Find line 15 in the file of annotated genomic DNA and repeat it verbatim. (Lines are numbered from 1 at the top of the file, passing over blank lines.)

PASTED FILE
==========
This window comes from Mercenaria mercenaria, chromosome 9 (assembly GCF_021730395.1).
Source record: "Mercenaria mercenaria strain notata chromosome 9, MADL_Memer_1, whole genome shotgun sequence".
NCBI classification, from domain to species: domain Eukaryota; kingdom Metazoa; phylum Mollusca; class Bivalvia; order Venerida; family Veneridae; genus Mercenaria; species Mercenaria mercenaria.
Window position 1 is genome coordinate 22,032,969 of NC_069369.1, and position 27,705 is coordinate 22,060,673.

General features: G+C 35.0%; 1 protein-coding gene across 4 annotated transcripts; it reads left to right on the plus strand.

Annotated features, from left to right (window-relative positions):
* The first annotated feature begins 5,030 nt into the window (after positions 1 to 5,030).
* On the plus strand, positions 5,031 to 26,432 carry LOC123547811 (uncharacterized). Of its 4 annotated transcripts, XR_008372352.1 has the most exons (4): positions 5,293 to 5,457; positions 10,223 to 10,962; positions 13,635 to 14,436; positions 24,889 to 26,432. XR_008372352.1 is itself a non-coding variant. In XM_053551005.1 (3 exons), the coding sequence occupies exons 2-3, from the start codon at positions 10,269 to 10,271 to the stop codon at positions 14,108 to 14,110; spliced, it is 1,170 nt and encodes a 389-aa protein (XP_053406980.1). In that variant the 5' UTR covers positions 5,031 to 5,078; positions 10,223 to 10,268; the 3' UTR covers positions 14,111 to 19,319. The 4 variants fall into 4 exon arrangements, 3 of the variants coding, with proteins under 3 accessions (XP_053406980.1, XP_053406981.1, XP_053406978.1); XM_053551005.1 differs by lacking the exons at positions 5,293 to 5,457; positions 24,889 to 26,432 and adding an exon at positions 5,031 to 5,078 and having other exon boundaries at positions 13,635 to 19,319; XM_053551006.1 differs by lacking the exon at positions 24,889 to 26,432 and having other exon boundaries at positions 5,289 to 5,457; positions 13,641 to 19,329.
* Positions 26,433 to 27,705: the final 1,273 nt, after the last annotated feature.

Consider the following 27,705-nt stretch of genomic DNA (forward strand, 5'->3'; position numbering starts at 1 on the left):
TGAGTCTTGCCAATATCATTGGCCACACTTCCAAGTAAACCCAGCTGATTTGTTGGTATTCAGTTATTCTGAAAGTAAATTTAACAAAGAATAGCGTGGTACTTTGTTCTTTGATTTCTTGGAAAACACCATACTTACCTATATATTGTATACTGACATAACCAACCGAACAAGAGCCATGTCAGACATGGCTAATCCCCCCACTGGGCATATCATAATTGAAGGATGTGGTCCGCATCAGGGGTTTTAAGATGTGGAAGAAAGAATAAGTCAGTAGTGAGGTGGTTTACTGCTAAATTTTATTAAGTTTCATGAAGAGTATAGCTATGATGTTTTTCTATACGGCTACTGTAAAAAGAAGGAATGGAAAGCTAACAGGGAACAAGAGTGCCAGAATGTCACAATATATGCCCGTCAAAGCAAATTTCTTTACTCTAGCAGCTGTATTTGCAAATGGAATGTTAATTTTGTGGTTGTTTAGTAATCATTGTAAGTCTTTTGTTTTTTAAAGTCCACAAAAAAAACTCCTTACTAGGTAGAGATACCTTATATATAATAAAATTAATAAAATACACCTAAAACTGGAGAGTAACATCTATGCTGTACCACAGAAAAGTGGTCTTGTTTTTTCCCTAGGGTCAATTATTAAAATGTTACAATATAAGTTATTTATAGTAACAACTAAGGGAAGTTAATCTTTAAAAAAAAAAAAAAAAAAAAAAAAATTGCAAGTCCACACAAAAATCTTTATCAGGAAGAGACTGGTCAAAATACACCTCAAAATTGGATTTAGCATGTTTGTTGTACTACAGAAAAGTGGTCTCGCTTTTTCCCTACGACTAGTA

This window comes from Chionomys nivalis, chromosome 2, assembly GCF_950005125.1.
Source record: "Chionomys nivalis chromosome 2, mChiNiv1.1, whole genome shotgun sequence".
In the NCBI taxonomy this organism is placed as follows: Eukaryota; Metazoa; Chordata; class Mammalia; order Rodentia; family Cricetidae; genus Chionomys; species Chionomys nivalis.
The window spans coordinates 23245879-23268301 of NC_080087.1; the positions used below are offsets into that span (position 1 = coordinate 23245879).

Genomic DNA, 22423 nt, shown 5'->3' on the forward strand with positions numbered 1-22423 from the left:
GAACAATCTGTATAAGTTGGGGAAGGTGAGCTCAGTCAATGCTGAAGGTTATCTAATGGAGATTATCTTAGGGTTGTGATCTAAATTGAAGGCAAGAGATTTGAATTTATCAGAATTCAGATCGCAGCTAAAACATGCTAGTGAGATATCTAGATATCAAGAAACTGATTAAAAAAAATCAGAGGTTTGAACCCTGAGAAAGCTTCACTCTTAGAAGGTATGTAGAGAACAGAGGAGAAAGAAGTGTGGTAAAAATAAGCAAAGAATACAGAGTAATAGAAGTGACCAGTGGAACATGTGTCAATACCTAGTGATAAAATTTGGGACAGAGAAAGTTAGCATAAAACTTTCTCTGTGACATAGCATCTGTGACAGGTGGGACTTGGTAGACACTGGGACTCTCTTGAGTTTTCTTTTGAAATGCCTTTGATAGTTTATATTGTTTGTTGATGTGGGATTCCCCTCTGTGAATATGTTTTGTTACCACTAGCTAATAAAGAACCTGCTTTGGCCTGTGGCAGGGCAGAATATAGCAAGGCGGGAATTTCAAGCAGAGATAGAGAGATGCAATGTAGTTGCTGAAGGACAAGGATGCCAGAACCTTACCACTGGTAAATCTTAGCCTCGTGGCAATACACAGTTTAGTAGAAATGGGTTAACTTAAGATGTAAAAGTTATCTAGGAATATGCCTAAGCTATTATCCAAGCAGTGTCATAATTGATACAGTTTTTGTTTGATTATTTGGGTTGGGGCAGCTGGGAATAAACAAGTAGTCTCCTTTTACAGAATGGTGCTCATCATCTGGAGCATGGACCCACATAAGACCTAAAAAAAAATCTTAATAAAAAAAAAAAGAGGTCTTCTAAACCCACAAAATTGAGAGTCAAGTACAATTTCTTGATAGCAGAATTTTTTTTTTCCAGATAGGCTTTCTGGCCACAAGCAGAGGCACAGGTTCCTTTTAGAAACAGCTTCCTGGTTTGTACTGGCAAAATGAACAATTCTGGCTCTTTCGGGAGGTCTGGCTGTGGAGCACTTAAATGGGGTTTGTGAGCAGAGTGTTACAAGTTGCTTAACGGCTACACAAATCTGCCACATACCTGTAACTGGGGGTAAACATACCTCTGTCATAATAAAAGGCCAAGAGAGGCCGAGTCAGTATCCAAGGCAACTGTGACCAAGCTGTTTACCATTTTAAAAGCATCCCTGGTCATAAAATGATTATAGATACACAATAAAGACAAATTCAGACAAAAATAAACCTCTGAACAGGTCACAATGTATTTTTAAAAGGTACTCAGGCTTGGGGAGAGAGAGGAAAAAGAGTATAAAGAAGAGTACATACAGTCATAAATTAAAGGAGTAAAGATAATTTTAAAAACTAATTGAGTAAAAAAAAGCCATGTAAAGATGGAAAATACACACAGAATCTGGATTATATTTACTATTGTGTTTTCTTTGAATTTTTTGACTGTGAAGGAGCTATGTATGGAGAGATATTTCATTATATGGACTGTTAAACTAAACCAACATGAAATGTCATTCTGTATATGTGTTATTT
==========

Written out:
The window spans coordinates 23245879-23268301 of NC_080087.1; the positions used below are offsets into that span (position 1 = coordinate 23245879).